Be nice to your mail carrier this holiday season

christmas seals

Christmas seals appeared on all my parent’s cards they sent out during the holiday season.

I stopped to chat with the postman as he was locking up the Silver Sage Village mail boxes. I get a few things by 1st class mail, but it’s mostly bills and junk.

Today was no different as the mail ended up in the circular file headed to the recycling bin. The other day I got a letter from the IRS saying I owe a few bucks. Maybe government agencies are obliged to use hard copy and resort to first class mail.

“Things have been really crazy. We made a deal with Amazon and now have 40 percent of their business,” he lamented. “That, plus everyone has started mailing a lot earlier this year.”

Like November 1.

The post office, unlike FedEx and UPS delivers on Christmas and Sundays. He said some days he starts at 7am and doesn’t get finished until 10pm and mail is getting delivered at odd times.

What about “Neither snow, nor rain, nor heat, nor gloom of night, stays these couriers from the swift completion of their appointed rounds.”

“Oh, that’s still true, but this month the mail just gets delivered later! We’ll get it figured out eventually.”

I’ve been selling a bunch of stuff on eBay which also must have a deal with the postal service. On all packages, I get a postage discount, plus I don’t have to go to stand in line at the post office and can have the occasional chat with the postman.

Every year, I plan to send out hard copy Christmas cards, and every year I don’t get around to it. Fifty cents for a stamp and fifty cents for the card – a buck to send a greeting and well wishes is a pretty good deal.

I remember when I was young, my parents sent out Christmas cards every year. That tradition included going to the post office and picking out just the perfect stamps for that year’s mailing.

It was also a time to make donations to fight tuberculosis and putting those on the envelope was also signs of the season.

I don’t even remember mailing packages. Once in a while something would be sent to my aunt in Washington DC, but she generally came back to Cheyenne for Christmas. She always brought with her “big city” gifts like Godiva ch0colate, sweaters from Lord and Taylor.

These days, all that fancy stuff is now very common and available in malls.

We’ve become mass society.

The Baby Boomer diaspora also contributes to the package shipping explosion. When my grandparents died, my uncles and aunts didn’t come around as much any more. That meant my cousins didn’t come to town much either.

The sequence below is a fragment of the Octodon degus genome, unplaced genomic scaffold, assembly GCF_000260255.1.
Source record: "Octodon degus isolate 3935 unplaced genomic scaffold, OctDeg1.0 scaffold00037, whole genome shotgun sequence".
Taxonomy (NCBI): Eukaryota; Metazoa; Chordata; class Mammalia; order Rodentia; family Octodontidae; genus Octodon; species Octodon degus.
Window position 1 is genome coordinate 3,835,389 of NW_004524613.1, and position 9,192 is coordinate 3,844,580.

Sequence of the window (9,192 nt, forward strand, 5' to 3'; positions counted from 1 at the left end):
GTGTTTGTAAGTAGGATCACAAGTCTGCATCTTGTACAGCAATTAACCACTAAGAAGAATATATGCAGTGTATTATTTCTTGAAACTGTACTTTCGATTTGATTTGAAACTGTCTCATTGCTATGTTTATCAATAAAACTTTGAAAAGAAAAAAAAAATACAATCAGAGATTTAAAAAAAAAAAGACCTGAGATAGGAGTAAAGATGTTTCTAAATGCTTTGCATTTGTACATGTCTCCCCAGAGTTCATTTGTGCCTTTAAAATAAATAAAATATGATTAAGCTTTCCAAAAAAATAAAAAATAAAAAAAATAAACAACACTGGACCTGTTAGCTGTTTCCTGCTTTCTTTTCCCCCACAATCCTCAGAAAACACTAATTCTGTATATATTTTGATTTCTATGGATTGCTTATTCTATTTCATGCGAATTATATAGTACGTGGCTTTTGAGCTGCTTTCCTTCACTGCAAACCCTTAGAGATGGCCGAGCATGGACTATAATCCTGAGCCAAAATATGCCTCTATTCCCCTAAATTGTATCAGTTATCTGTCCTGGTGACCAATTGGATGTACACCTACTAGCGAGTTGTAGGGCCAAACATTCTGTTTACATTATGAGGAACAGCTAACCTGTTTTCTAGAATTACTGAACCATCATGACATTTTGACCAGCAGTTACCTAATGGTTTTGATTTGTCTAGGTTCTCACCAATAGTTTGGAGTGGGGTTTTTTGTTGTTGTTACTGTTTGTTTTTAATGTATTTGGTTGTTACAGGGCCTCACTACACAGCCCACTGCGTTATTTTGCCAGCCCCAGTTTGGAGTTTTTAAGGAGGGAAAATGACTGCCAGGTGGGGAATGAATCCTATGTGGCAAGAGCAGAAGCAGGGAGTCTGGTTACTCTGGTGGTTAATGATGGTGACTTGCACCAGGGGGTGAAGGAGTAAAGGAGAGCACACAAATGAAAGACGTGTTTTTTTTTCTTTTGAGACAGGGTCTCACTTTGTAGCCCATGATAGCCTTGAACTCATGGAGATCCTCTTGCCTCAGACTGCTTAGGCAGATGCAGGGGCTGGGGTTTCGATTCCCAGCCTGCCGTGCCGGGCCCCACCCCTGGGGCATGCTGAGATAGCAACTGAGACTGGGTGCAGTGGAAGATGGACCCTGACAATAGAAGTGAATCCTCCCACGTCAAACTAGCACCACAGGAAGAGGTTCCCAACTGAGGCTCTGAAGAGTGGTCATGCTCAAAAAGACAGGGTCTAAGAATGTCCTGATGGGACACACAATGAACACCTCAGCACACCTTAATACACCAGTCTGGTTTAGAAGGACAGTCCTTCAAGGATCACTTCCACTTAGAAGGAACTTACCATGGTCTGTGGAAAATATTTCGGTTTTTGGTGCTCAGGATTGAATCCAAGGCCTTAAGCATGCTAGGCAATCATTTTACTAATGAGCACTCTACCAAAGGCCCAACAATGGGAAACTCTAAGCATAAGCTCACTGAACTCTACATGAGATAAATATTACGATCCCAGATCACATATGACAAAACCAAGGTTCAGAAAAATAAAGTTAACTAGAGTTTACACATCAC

Any presents had to be mailed. That was all before FedEx and UPS. When all the cousins were in high school, the unwritten rule was, no more gifts.

I really don’t send stuff out, but now that I’m getting to the point in life that I’m downsizing, I’m selling stuff on eBay. Why on earth I held on to that Charlies Angels lunch box, I’ll never know (although I still have a crush on Kate Jackson) but someone will enjoy having it gathering dust on their shelves.

The few holiday greetings I’ve sent out are gift cards to amazon.com or event tickets. As long as there are kids, there will be a demand for unnecessary stuff. The cycle seems to keep going and going.

Even if I don’t get around to sending out cards this year, I’ll at least be nice to my mail carrier this holiday season.

By the way, I learned that this quote which has become the US Postal Service motto was written by Greek historian Herodotus, 503 B.C. The words are inscribed on the General Post Office facility on 33rd Street and 8th Avenue in New York City.

Purging baseball cards for the good of future generations

I put all my baseball cards from 1979 to 1998 in the neighborhood rummage sale.

Silver Sage Village is having a 16 household rummage sale on September 19th and everyone has been culling through their junk. My office mate moved to one he set up in his apartment and this has given me a good chance to go through my stuff.

I’ve been selling unwanted things on ebay, including parts of my sports card collection. My account is AnAmericanPlaceII which is an homage to social realism photographer Alfred Stieglitz’s gallery in New York City.

In a past life, I had a sports card store front called Pine Riders in Riverton, Wyoming that opened during the sports card bubble in the late 1980s through the 1990s. The great thing about having a store like that was buying, selling and trading for my own hobby, as well as helping others support theirs. To this day, I’m amazed I was able to keep the doors open turning over cardboard worth a dime to a few bucks.

On Pine Riders opening day, former Yankees pitcher who won the decisive game of the 1961 World Series, Bud Daley, came over and signed autographs. I ran into Bud at the Wind River Casino when I was in Fremont County a few months back.

When I moved from Wyoming to Colorado over 20 years ago, I hauled literally a ton of cards with me in notebooks, boxes and brief cases that took up space in closets, crawl spaces and basements.